EGU2020-20296
https://doi.org/10.5194/egusphere-egu2020-20296
EGU General Assembly 2020
© Author(s) 2020. This work is distributed under
the Creative Commons Attribution 4.0 License.

Surface runoff evolution on moraines in silicate and carbonate proglacial areas of the Swiss Alps

Fabian Maier and Ilja van Meerveld
Fabian Maier and Ilja van Meerveld
  • University of Zurich, Department of Geography, Switzerland (fabian.maier@geo.uzh.ch)

In many areas of the world, the surface of the earth is changing rapidly. Surface runoff is one of the processes that can dramatically modify the shape of our landscapes but is also affected by the land surface characteristics. However, our understanding of the evolution of overland flow characteristics and the feedback mechanisms between hydrological, pedological, biological and geormorphological processes that affect surface runoff is limited.

We used a space-for-time approach and studied 3 plots (4m x 6m each) on four different aged moraines (several decades to ~13.500 years) on the Sustenpass near the Steinglacier and in the karstic glacier foreland of the Griessfirn near Klausenpass (total of 24 plots) to determine how surface runoff generation changes during landscape evolution. We used artificial rainfall experiments with three different intensities to determine the surface flow ratio, peak flow rate, timing and duration of surface runoff. The addition of tracers (2H and salt) to the sprinkling water and sampling of soil water allowed identification of the mixing of the water within the slopes and the interaction of overland flow pathways with the subsurface. In addition, the runoff samples and sensor-based turbidity measurements provide an estimate of the erosion rates during extreme events. In order to link the differences in surface runoff generation with the pedological and biological characteristics of the slopes, soil and vegetation samples were taken on each plot to determine soil texture and root characteristics and the saturated hydraulic conductivity was measured in situ at three different depths.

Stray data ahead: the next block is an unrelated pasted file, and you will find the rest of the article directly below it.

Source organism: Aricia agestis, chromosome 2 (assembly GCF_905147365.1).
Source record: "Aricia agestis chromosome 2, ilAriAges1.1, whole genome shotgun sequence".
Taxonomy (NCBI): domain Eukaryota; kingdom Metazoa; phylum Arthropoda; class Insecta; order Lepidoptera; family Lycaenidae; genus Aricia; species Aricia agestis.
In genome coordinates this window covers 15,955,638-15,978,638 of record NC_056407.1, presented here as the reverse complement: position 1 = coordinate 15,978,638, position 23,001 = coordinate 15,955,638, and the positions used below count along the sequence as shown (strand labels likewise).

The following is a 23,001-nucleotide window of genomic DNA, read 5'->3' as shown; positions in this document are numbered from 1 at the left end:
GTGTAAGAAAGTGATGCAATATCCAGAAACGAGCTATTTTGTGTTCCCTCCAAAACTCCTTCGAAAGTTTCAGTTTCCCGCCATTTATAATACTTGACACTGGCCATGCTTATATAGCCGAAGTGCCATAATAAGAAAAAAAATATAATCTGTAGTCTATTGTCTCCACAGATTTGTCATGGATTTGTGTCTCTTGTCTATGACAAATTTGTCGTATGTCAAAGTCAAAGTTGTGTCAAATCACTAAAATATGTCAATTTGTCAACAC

The results show that the surface runoff amount and related erosion rates, response times and mixing of surface runoff and soil water change during landscape development and can largely be explained by related changes in soil surface and near surface characteristics. However, the rate of these changes during landscape evolution depends on the geology.

How to cite: Maier, F. and van Meerveld, I.: Surface runoff evolution on moraines in silicate and carbonate proglacial areas of the Swiss Alps, EGU General Assembly 2020, Online, 4–8 May 2020, EGU2020-20296, https://doi.org/10.5194/egusphere-egu2020-20296, 2020

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